Daily Dose: Dodgers kennel O-Dog

Leave a comment

Orlando Hudson has been a very nice pickup for the Dodgers, batting .288/.357/.417 in 139 games after inking an incentive-laden one-year contract this offseason, which is exactly the type of production that you’d expect from a career .283/.347/.431 hitter. However, the three-time Gold Glove winner’s defense has slipped a bit on the wrong side of 30 and Ronnie Belliard’s hot bat since joining the team has Hudson benched.
Belliard started at second base Sunday for the third time in four games and manager Joe Torre indicated that he’ll stick with the midseason acquisition who’s hit .304 with four homers and 14 RBIs in 18 games since arriving from Washington. Los Angeles has a postseason spot locked up, so who plays second base for the next two weeks is of little importance, but Hudson is a better player and should play in the playoffs.
Along with the on-field impact of benching Hudson for Belliard, the off-field impact is that the incentive-filled one-year pact pays Hudson $10,000 per plate appearance at this point. He stands to lose $100,000 or so down the stretch, but deserves credit for saying all the right things when asked about the situation. Hudson has earned about $4 million in incentives along with $3.4 million in guaranteed money so far.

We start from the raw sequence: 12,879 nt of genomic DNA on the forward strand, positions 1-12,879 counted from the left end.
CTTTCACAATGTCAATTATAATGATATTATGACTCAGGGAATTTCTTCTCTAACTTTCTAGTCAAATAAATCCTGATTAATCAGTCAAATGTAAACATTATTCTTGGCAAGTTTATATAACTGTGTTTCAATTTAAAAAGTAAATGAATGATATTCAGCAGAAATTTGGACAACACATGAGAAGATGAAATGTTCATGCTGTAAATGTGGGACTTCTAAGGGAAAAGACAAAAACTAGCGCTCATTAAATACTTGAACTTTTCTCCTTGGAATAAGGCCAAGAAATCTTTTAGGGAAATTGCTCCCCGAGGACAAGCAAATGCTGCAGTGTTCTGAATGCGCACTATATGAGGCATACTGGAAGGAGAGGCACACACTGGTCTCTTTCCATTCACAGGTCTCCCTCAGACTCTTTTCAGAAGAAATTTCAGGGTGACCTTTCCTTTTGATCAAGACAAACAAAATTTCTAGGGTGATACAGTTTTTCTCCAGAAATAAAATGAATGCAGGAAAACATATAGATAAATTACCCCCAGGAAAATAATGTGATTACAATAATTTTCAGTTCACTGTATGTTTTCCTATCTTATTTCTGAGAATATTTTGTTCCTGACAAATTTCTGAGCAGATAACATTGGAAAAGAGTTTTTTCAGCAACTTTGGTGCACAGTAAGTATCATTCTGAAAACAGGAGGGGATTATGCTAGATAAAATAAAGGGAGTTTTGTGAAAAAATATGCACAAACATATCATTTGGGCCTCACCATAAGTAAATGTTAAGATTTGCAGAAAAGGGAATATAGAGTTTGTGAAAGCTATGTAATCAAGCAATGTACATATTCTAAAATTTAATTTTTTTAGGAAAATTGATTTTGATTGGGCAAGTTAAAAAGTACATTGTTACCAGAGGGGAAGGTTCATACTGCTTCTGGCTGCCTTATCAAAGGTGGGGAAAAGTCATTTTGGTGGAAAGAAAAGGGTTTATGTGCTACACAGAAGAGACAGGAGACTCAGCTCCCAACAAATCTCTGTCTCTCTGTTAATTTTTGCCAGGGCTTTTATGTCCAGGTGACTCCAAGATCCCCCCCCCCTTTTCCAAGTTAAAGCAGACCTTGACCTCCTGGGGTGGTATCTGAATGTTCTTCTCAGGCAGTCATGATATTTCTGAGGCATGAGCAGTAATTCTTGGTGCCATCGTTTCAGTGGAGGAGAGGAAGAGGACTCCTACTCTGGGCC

While the Dodgers decide to shake things up with about eight percent of the season remaining, here are some other notes from around baseball …


* Marco Scutaro came into this season as a 33-year-old lifetime .261/.325/.377 hitter, but has obliterated his previous career-highs in almost every key category by batting .282/.379/.409 with 12 homers, 35 doubles, 14 steals, 90 walks, and 100 runs in 144 games for Toronto. Scutaro always showed that type of promise as a minor leaguer, but for whatever reason that plate discipline and power rarely surfaced previously.
Unfortunately his breakout season may be over thanks to a lingering heel injury that he aggravated Sunday. “I’m pretty sure that he’s probably not going to play the rest of the season,” manager Cito Gaston revealed Monday. As an impending free agent Scutaro has earned himself a ton of money during the past six months and should be able to at least quadruple this season’s $1.1 million salary on the open market.